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Permalink What information can you give me on movable high tunnels?

D.S.
North Carolina

Answer: Thank you for your recent request for information from ATTRA, the National Sustainable Agriculture Information Service. I am pleased to provide you with information on movable high tunnels.

A moveable high tunnel offers all of the climatic benefits of a permanent high tunnel with the addition of managing soils for pests, diseases, and nutrients. Moving high tunnels has been practiced for over one hundred years, but modern designs, management practices, and research have made moving high tunnels a rather new component to season extension. Movable high tunnels require more management than permanent high tunnels but they offer a short payback in costs while providing long-term soil fertility and disease control.

Maine organic farmer and author, Eliot Coleman, describes several of the advantages of a mobile greenhouse in his book, The New Organic Grower. One advantage Coleman describes is having more natural soil conditions that are not available with permanent structures. By moving high tunnels, many natural soil cleansing and balancing processes occur because the soil is exposed to such elements as rain, wind, snow, direct sunlight, and freezing temperatures (1). This advantage allows for a wider crop rotation that can include the use of cover crops and green manures. By incorporating the use of mobile greenhouses in to his crop plan, Coleman saves money and energy that would be needed for heating and cooling. For example, he can place a moveable high tunnel over an early planting of warm-season crops, such as tomatoes. Once the tomatoes are finished producing in the fall, the high tunnel is then moved over an August-planted cool-season crop to protect it through the late fall and early winter. As these crops are harvested, beds are replanted with late-winter and early spring cool-season crops. The high tunnel is again moved to receive summer-crop transplants once the late-winter/early spring cool-season crops mature. For these crops to be grown in a stationary greenhouse, a heating and cooling/ventilation system would be required.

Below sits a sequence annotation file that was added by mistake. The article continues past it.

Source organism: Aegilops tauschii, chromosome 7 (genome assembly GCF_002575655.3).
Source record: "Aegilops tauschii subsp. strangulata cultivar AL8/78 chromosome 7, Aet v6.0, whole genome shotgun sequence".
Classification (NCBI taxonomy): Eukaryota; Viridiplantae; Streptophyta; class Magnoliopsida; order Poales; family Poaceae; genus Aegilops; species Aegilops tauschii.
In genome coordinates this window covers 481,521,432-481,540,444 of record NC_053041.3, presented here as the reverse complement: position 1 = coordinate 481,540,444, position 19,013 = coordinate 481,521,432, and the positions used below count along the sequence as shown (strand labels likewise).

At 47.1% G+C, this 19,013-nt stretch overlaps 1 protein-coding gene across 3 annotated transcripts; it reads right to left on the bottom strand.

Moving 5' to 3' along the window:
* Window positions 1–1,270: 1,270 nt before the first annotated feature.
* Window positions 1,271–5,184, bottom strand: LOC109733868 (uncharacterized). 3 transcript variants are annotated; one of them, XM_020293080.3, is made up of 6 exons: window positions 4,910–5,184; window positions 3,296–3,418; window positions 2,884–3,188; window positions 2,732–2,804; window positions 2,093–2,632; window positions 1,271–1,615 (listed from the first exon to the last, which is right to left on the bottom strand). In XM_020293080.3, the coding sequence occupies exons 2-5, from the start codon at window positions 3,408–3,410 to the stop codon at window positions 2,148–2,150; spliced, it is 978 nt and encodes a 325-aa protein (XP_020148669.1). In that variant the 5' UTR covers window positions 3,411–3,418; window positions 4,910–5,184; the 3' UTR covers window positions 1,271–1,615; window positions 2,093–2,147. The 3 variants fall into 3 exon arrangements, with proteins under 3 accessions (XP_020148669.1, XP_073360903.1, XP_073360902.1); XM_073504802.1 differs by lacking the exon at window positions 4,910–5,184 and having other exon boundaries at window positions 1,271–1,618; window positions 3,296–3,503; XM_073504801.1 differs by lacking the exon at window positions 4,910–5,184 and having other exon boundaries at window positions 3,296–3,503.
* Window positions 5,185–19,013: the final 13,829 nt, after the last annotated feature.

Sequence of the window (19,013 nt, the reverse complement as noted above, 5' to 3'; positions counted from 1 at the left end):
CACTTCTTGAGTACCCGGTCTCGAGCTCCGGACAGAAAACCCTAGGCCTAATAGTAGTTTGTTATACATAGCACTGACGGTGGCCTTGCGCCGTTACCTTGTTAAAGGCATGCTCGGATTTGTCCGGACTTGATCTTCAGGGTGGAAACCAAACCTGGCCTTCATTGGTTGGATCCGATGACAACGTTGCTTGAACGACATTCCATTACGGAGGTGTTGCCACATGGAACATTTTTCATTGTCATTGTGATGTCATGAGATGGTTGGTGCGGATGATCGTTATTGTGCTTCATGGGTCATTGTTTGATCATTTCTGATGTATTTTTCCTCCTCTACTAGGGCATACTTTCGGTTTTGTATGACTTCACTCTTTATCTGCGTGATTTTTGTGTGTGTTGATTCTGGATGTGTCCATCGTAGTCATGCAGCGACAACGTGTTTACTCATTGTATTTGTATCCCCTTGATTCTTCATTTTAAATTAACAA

Several high tunnel companies now offer movable high tunnel kits. Likewise, many farmers have designed their own methods for moving high tunnels. This includes all of the possible ways to move the tunnel, such as by hand or by tractor. Although it is important for any high tunnel to be well-built to withstand heavy rains, winds, and snow loads, it is even more important that a movable tunnel be structurally sound. The structure needs to be strong enough to not twist during the moving process. This may require the addition of more braces than what is usually required in a stationary high tunnel. In fact, Colman’s has designed his mobile greenhouses to be moved along a wheel-and-rail system, now referred to as a V-Track.

Another good example of a movable high tunnel rotation is from Heritage Prairie Farm, in Illinois. Following the guidelines set by Coleman, farmers Mike Bollinger and Katie Prochaska built their high tunnels on angle iron with five wheelbarrow wheels on each side. The 30x48 foot unheated houses can be moved to a new location by four people (3). Ideally, each tunnel is moved three or four times per year. For example: Carrots are seeded in the tunnel in February. By mid-April, they are mature enough to be outside under row cover, so the tunnel is pushed away to open ground. Tomatoes are then planted in the tunnel, where they bear much earlier than field tomatoes. In late summer, spinach is planted outside, where it grows until November, when the tunnel is pushed back over it, extending harvest into December. As the spinach finishes up, the tunnel can be moved again to another crop, such as leeks, which can be harvested until February, when it’s time to start carrots again.

Resource
Byczynski, Lynn. 2010. “Movable Hoophouses: The Next Generation.” Growing For Market. March 1.

References
1. Coleman, Eliot. 1995. The New Organic Grower. White River Junction, VT:
Chelsea Green Publishing.

2. Four Season Tools. 2009. “Our Method: Spacing Between Mobile Greenhouse
Lots.” Kansas City, MO: Four Season Tools, Retrieved March 28, 2011.
(http://movablehightunnels.com/index.html).

3. Growing for Market. 2009. “A Movable High Tunnel.” Growing For Market, Jan.1.

Further Resources
Four-season growing in movable tunnels is explained fully in Eliot Coleman’s Winter Harvest Manual, available for $15 at www.growingformarket.com or 800-307-8949.
Four Season Tools 602 Westport Rd
Kansas City, MO 64111
Phone: 816.444.7330
Fax: 816.561.5052
E-mail: info@fourseasontools.com

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